11 tips for greening the lifecycle of your clothing

When I shop for clothing, I’m more focused on how the garment looks than where it was made, what it’s made of, and what I’ll do with it when it’s worn out.

After chatting with Revital Nadiv, I realize I’m going to have to get more environmentally mindful about what I choose to wear. 

Nadiv is cofounder and CEO of Re-Fresh Global. This Israeli eco-business offers consulting services in the area of sustainable fashion innovation as well as awareness activities.

The clothing industry is notoriously difficult to sustain. These are some facts to consider:
– It takes 1,320 liters of water to produce one pair of jeans.
– The average American throws away 80 pounds of clothes every year.
– 13 million tons of unsold items get thrown away or burned by clothing retailers each year.
– About 60% of materials used in the fashion industry are made from plastic.
– The fashion industry is responsible for 8-10% of carbon emissions, more than all international flights and maritime shipping combined.

Re-Fresh Global created a biotech process to recycle textile waste and make raw materials. This innovative project started in Israel and is now based out of Berlin.

Viktoria Kanar and Revital Nadiv are Re-Fresh Global Partners. Photo by Boaz Adaz

Realistically speaking, most of us won’t become sustainable fashion superstars. However, these tips from Nadiv will help us make smarter wardrobe choices.

1. Make sure you read the fine print

Several big retailers, such as H&M and Mango, are using recycled textiles in their garments.

To avoid being misled by greenwashing, make sure you carefully read the label to determine if the item’s recycled content is high enough to justify your choice.

2. Check for a certification label

Numerous organizations certify fashion companies on the basis of sustainability and their impact on the environment. B Lab, Cradle to Cradle Certified and OECO-TEX are some examples.

3. Consider quality

High-quality materials can extend the useful life of an item.

“For example, Eileen Fisher uses mainly wool, which can be worn a long time and can be endlessly recycled,” says Nadiv. Since 2009, the brand has received more than 1.5 million clothing items back to be resold, donated or repurposed into new pieces.

4. Choose design for disassembly

Any article of clothing with multiple buttons, metal studs or zippers will end up in landfill because it’s hard to recycle anything with all those accessories attached.

5. Natural is always better

In general, the more natural the material, the less impact it has on the environment because it’s less toxic and easier to recycle.

This subject is however complex. For example, conventional cotton cultivation uses large amounts of water and pesticides. It also degrades soil, and releases greenhouse gasses. It is more sustainable to grow organic cotton.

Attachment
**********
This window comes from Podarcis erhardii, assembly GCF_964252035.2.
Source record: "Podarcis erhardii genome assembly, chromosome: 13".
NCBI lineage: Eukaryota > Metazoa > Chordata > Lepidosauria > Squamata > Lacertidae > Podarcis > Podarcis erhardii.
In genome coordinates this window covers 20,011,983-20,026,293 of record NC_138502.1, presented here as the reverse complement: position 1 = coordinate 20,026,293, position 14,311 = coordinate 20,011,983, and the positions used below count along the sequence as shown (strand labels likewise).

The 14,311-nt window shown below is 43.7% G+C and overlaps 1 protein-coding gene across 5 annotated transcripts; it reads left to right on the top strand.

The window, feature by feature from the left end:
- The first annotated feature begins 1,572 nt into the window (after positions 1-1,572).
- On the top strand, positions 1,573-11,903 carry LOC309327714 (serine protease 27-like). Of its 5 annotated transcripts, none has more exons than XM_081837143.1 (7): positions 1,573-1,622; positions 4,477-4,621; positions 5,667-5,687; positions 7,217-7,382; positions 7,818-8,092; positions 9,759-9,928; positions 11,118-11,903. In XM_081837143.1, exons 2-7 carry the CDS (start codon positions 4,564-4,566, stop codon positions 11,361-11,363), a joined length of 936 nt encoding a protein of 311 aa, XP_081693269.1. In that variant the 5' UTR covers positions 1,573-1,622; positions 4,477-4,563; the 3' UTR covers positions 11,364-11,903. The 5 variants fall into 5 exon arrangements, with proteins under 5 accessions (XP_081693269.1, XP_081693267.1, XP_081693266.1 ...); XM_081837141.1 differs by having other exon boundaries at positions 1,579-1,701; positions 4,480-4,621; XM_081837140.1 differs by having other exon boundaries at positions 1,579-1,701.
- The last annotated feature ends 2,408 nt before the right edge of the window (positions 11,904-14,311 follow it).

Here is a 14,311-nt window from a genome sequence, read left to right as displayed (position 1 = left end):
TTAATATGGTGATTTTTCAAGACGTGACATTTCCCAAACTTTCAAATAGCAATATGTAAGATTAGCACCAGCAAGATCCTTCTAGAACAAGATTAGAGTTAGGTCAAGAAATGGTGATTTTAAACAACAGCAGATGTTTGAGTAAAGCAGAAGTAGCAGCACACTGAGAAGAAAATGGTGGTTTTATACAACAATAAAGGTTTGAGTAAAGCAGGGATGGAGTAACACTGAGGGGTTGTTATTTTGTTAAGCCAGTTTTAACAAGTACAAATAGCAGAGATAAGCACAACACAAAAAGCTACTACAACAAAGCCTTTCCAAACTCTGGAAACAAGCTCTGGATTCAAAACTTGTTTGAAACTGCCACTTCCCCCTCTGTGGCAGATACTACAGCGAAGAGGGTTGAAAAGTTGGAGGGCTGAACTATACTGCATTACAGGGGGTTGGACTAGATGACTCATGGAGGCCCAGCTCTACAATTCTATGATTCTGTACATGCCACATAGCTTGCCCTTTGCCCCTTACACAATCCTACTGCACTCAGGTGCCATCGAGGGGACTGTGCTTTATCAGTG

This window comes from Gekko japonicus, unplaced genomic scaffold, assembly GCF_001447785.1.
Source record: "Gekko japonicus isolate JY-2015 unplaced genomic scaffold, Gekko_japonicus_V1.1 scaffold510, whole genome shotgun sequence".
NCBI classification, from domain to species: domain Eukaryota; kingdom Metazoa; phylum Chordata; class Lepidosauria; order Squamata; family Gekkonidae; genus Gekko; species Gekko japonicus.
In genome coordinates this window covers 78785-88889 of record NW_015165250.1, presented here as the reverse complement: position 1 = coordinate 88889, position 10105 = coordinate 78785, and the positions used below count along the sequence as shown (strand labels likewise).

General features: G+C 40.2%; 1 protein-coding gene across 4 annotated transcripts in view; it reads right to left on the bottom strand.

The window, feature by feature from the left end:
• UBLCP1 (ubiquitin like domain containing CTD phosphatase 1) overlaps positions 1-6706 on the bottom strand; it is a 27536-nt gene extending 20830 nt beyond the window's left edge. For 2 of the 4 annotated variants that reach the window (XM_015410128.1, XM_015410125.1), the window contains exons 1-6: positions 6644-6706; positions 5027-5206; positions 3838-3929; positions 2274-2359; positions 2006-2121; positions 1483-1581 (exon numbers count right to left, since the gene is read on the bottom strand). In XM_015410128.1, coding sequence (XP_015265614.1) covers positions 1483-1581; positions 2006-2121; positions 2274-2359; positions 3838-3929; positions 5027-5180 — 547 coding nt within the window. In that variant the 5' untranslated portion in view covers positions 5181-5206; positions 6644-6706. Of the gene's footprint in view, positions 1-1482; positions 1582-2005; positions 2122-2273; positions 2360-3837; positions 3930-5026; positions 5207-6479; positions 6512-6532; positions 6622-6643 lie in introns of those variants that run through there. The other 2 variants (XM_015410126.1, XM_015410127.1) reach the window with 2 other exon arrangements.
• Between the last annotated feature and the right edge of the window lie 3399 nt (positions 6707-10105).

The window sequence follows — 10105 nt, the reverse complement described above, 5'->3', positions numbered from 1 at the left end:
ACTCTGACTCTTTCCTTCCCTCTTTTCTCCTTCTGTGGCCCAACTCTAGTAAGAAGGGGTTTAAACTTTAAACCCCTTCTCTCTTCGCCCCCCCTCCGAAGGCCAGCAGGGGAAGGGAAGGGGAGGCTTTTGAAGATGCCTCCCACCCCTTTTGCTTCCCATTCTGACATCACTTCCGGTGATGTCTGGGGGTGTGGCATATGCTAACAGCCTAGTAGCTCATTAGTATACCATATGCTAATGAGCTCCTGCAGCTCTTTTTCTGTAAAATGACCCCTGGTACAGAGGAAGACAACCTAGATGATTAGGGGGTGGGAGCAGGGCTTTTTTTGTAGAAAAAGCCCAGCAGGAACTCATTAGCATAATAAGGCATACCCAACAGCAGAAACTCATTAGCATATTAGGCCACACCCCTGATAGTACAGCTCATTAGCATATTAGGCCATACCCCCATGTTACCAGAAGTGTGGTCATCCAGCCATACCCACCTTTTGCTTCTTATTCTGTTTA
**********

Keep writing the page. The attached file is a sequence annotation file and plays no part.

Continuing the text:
6. Buy local

Local designers and manufacturers should be supported. Local designers and manufacturers can provide transparency about the product’s value chain, including where it was made and what conditions. Plus, the garment has a lower carbon footprint since it didn’t get shipped from far away.

7. Rent, not buy

An online clothing rental platform like this or this is a better option if you are looking for an expensive suit or dress for a special occasion.

Another alternative: “Some stores let you purchase a garment for a night, bring it back the next day and get 85% of your money refunded,” says Nadiv.

8. Shop thrift, vintage, and secondhand

Before buying something new for yourself or your child, see if you can find a like-new version of what you’re seeking.

Apart from brick-and mortar thrift shops, you can also join Telegram and WhatsApp groups that sell secondhand items. You can also download a secondhand clothes app that allows you to receive tokens for in-app purchases.

You’ll save money and the gently used garment will be saved from landfill or incineration.

9. Organise a swap

When you’re tired of a piece of clothing or an accessory, or it doesn’t fit anymore, swap it instead of tossing it.

Organise a party with your friends to swap clothes. Or download a local clothing-swap application that lets members create digital closets so others can view them.

10. Your old uniform can be reused

Many people wear uniforms to work. There are no other options than to throw away the uniforms after they are worn out. Nadiv suggests looking for a company that can recycle uniforms.

“There are more than 20 startups in the world today, including ours, that are repurposing textiles,” she says.

11. If you can’t sell or donate it, repurpose it

Donate some used items to charities. Charity will not accept socks or underwear in poor condition and they will be buried, or burned.

Repurpose your socks as often as possible. Your ragged socks can be used as cleaning cloths. Repurpose pieces from an old dress in crafts projects like a patchwork quilt, rag doll or rag doll. Repurpose the shirt’s stained parts as a scarf, tie, or other accessory.

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